A man of many companions may come to ruin, but there is a friend who sticks closer than a brother.

So you can have many companions – the people life throws you together with. and they’re not ‘not-friends’. You call them school friends and work mates and so on. But they’re not all close friends – there’s a whole range of closeness of friends. (And can I say in passing that the word for the closest of friends is also used in Proverbs for the relationship between husband and wife. Because whatever else it’s meant to be, God means marriage to be friendship. So all of this applies to marriage, too). Then look on to Proverbs 19.4, for another example of how friendship isn’t simple:

Wealth brings many new friends, but a poor man is deserted by his friend.

And you need to put “friends” there in inverted commas – just like you do with Facebook “friends” because we’re not talking real friends, are we? So there’s a whole range of closeness of friends. And there’s a whole range of sincerity of friends – including the superficial and the downright self-interested. So it’s not a simple area of life, but here’s some wisdom for it:

1. Choose wisely who you let influence you

Turn back to Proverbs 12.26:

One who is righteous is a guide to his neighbour, but the way of the wicked leads them astray.

Line one has a little number 2 at the end – which means, ‘Look at the note at the bottom of the page.’ And note 2 says:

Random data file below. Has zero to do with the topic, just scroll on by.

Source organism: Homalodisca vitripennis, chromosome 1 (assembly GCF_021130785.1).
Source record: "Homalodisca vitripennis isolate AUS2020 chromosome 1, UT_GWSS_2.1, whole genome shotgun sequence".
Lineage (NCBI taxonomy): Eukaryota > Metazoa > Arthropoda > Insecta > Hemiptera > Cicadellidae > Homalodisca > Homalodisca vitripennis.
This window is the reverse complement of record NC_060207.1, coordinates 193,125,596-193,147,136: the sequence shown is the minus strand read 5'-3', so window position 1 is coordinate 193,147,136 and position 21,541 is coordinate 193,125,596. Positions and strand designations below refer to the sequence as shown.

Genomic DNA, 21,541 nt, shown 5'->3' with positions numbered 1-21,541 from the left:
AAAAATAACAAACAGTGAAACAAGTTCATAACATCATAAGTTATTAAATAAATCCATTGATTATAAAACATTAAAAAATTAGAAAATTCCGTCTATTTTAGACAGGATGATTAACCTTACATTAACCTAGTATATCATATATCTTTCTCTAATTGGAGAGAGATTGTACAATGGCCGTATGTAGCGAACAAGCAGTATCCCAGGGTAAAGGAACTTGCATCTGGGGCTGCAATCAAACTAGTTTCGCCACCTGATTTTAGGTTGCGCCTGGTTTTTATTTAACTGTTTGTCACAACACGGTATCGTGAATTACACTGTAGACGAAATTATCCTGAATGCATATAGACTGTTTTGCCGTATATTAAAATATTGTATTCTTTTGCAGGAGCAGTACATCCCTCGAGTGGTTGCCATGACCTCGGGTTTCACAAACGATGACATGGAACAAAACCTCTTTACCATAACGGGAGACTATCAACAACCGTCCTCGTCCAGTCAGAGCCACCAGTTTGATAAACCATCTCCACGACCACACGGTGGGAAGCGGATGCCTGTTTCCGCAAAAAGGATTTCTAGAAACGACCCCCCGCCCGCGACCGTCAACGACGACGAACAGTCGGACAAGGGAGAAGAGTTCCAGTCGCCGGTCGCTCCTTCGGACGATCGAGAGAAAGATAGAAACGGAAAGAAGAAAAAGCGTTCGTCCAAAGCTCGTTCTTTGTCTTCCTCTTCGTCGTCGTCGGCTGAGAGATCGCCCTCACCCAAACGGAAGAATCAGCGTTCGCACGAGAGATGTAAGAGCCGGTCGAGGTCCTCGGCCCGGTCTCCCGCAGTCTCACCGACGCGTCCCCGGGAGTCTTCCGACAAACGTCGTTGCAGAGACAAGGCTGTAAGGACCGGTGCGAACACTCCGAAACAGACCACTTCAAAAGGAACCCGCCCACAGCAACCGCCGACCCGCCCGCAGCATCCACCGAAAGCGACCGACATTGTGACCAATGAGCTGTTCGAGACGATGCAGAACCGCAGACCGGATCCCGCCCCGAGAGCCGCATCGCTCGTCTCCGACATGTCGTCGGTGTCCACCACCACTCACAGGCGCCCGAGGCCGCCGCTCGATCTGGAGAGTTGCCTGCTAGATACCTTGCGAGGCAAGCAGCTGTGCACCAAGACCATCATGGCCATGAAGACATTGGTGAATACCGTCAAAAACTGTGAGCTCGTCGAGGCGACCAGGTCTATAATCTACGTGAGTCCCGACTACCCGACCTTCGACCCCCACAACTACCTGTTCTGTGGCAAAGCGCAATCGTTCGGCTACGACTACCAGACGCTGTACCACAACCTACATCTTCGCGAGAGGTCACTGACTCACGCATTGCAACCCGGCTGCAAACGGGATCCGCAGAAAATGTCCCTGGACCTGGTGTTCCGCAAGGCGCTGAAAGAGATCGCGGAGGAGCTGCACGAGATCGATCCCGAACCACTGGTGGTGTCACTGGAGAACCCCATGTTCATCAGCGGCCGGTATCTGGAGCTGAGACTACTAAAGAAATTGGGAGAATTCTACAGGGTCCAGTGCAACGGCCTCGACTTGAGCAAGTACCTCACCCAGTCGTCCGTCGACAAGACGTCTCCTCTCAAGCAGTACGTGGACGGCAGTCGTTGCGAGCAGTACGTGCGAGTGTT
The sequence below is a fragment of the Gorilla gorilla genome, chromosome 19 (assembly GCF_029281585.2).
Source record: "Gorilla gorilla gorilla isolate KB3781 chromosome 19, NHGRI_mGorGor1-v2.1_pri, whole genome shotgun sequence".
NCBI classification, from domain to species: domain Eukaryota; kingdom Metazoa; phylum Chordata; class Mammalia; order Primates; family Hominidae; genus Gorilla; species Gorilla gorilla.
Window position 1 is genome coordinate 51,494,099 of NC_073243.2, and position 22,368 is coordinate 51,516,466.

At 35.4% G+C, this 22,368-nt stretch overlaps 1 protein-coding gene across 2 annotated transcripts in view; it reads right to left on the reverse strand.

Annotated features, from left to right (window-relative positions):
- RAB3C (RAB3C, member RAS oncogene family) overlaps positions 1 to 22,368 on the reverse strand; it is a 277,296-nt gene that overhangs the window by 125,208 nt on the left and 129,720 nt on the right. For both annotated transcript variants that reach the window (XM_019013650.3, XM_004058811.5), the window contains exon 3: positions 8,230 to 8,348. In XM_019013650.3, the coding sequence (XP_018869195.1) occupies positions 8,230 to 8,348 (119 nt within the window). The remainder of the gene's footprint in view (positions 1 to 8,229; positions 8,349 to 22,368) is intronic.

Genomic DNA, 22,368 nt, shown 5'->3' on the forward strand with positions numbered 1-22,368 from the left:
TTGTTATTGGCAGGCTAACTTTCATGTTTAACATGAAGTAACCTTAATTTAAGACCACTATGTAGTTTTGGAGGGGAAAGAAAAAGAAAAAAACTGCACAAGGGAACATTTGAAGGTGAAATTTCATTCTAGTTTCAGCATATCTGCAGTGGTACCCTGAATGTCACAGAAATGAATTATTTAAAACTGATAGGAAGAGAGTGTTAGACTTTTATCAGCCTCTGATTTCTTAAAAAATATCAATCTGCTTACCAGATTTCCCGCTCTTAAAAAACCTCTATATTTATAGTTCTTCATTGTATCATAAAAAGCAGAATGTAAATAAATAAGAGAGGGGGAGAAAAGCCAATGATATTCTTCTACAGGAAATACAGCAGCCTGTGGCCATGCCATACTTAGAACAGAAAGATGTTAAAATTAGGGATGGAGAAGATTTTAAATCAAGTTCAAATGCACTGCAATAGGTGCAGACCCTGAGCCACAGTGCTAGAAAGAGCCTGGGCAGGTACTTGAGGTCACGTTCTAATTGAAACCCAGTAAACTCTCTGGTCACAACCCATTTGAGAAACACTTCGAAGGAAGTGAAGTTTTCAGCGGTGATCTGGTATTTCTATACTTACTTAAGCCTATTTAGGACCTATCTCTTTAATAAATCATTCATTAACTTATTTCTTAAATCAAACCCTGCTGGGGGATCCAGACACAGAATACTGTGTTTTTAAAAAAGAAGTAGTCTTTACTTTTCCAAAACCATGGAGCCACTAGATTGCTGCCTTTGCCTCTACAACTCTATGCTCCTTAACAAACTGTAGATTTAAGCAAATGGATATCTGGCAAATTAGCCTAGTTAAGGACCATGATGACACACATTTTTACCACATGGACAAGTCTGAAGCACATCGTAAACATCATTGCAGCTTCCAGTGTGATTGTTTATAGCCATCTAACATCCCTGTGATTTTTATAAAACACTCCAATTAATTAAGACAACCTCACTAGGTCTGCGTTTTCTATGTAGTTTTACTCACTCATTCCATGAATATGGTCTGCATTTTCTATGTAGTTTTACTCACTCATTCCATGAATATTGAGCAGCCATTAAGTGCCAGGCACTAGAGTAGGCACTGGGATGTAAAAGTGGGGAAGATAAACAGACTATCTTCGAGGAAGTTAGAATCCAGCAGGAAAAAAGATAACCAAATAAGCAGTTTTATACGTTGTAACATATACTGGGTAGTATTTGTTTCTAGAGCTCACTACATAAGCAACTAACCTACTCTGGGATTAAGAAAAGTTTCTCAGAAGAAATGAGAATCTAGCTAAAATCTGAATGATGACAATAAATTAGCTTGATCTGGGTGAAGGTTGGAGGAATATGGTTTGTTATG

Or ‘the righteous chooses his friends carefully’

And I think that’s the better translation. So:

The righteous chooses his friends carefully, but the way of the wicked leads them astray.

So it’s a contrast Proverb. Line one: choose your friends carefully – friends who’ll influence you in a godly direction. Because (line two): the wrong kind of friends will take you off track with God. Now of course that doesn’t mean only have Christian friends. But it does mean choose wisely who you let influence you – and the closer the friend, the more they will. So that’s wisdom for new contexts; moving up schools, moving to uni, changing jobs, joining a new team – you name it. And among all those new companions, the Lord would say: Be a friend to everyone. But be wise and patient about making those closer friends. Because, as C.S.Lewis said:

Friendship can be a school of virtue, but also a school of vice. It is ambivalent. It can make good men better, and bad men worse.[The Four Loves]

And as Aristotle said:

Our desire for friendship may come quickly; but friendship itself does not.

2. Think why you want to be someone’s friend – and maybe not someone else’s

Look on to Proverbs 14.20:

2. Think why you want to be someone’s friend – and maybe not someone else’s.

The poor is disliked even by his neighbour, but the rich has many “friends”

Of course he does because they might get something out of it – if not a gift, at least enjoying the trappings of the rich person’s lifestyle, and basking in the glory of being seen to be in with them. Which raises the question: why do we want to be someone’s friend- and maybe not someone else’s? Are we just out to get what they can offer? For some of us rubbing shoulders with the very well off (maybe at independent schools or uni or work) the trappings of a rich family’s lifestyle may well be in the offing: The swimming pool. The invitation to join them at their holiday villa in Italy. The big 18th or 21st at the country house hotel. And it’s easy to be an ulterior-motivated friend. Or maybe someone offers us entry into the popular crowd, or credibility in the office, or simply the glory of being seen to be in with them. All sorts of things can distort our motivation for being friends, and our judgement of the people in question. So, Proverbs 14.20 again: